The primers were designed using Primer 5.0 primer design software and synthesized by Beijing Luhe Technology Co., Ltd. (Guangzhou, China). The sequences of the primers were: rs1805067 upstream, 5′-AGGATTCTAGGAGGACTGGGAGC-3′ and downstream, 5′-TG GCGTCACCT TCAGCACTTT-3′; rs2397771 upstream, 5′-CCCCACCCAACCCACTTAG-3′ and downstream, 5′-GAGACAGACCAAACGGGAAACA-3′.
A 25 μl PCR assay system was used in this study, which contained 1 μl genomic DNA, 2.5 μl 10X Ex Taq buffer, 2 μl dNTP (2.5 mmol/l), 0.5 μl upstream primer (10 mmol/l), 0.5 μl downstream primer (10 mmol/l), 0.2 μl Ex Taq and 18.3 μl H2O. The conditions of the PCR assay were denaturation at 94°C for 5 min, continued at 94°C for 40 sec, annealing at 54°C for 40 sec and extension at 72°C for 60 sec for 35 cycles, with a final extension at 72°C for 10 min. PCR amplification was detected by agarose gel electrophoresis. Following electrophoresis, the results were observed using a gel imaging analysis system, the image was developed under appropriate exposure conditions and the plastic photographic map was saved. The PCR products were purified and then sequenced using a 5 μl system of sequencing reaction including 2 μl template, 1 μl primer and 2 μl BD. The reaction system was sequenced using the ABI 3730 sequencer.
Results were analyzed using statistical SPSS 13.0 software (SPSS, Inc., Chicago, IL, USA) and the continuous data were shown as the mean ± standard deviation. The comparison of the two independent samples was performed using the t-test. The qualitative data were compared using the χ2 test. The goodness-of-fit of genetic balance was tested using the Hardy-Weinberg law of genetic equilibrium.
Analysis of epidemiological data
In the EH group, SBP (P<0.001), DBP (P<0.001), body mass index (BMI; P<0.001), creatinine (P<0.001), LDL-C (P<0.05), TG in serum (P<0.001) and the percentage of drinkers (P<0.001) of the patients were found to be higher than those in the control group (Table I). The number of individuals of an advanced age (P<0.001) and the HDL-C levels (P<0.001) in the EH group were lower than those of the control group. No significant difference was found between the total protein, albumin, TC, fasting plasma glucose (FPG) and the percentage of smokers in the EH and control groups (P>0.05).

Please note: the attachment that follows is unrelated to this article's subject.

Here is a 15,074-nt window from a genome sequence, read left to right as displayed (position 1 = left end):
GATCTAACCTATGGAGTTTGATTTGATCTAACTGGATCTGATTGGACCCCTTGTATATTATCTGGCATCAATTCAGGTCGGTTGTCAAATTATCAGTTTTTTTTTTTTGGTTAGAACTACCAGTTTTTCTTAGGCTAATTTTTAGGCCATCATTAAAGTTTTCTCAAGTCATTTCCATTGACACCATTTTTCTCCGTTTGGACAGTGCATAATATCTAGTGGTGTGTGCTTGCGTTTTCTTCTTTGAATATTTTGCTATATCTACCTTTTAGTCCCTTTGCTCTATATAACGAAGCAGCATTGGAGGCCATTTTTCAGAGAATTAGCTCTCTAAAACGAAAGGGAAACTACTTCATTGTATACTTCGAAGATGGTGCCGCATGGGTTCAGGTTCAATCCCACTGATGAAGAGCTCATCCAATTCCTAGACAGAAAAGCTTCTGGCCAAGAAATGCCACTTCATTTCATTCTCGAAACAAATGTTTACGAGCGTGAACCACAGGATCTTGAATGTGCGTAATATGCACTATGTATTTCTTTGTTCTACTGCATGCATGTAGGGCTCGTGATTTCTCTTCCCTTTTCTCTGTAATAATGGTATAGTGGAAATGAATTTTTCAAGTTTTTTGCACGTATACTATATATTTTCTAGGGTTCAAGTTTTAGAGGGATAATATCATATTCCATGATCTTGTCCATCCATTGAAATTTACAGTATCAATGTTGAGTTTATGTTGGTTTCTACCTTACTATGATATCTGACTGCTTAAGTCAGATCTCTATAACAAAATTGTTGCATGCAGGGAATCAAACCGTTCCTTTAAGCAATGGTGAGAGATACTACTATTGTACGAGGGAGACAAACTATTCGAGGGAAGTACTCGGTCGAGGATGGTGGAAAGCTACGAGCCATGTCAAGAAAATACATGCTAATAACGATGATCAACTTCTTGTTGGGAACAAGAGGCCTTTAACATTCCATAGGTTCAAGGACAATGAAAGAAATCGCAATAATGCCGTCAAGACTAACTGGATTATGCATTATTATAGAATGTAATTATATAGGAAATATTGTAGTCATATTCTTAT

Comparison of data obtained by epidemiological survey from the hypertension and control groups.
PCR electrophoresis product of the two sites of NE transporter gene rs1805067 and rs2397771
Samples were amplified by PCR with the upstream and downstream primers (Fig. 1). The fragment of the target gene rs1805067 was 640 bp and rs2397771 was 437 bp.
Amplified products of the two sites (rs1805067 and rs2397771) of norepinephrine transporter genes by PCR. The amplified objective fragments of rs1805067 and rs2397771 are (A) 640 bp and (B) 437 bp, respectively. M, marker; C108, C125 and C428 are three samples from the control group; G0025 and G0044 are two samples from the essential hypertension (EH) group.
NE transporter gene rs1805067 (A/G)
The analysis of the allele frequencies of rs1805067 (A/G) in the EH and control groups revealed that G accounted for 100 and A for 0% of the subjects. No difference was found between the two groups (χ2=0, P>0.05). The genotypes of the subjects in the two groups were GG homozygous and the polymorphisms were not found. For the control group, the Hardy-Weinberg law of genetic equilibrium was adopted to detect the genotype distribution, but no genetic imbalance was found (P=0.00). The sequences of the EH and control groups are shown in Fig. 2A and B, respectively, and the allele frequencies and genotype distribution are shown in Table II.
Sequencing figures of the two sites (rs1805067 and rs2397771) of the norepinephrine transporter gene of the patients in the EH and the control groups. The sequencing figure of (A) rs1805067 (A/G) polymorphism in the EH group; (B) rs1805067 (A/G) polymorphism in the control group; (C) rs2397771 (C/G) polymorphism in the EH group and (D) rs2397771 (C/G) polymorphism in the control group. EH, essential hypertension.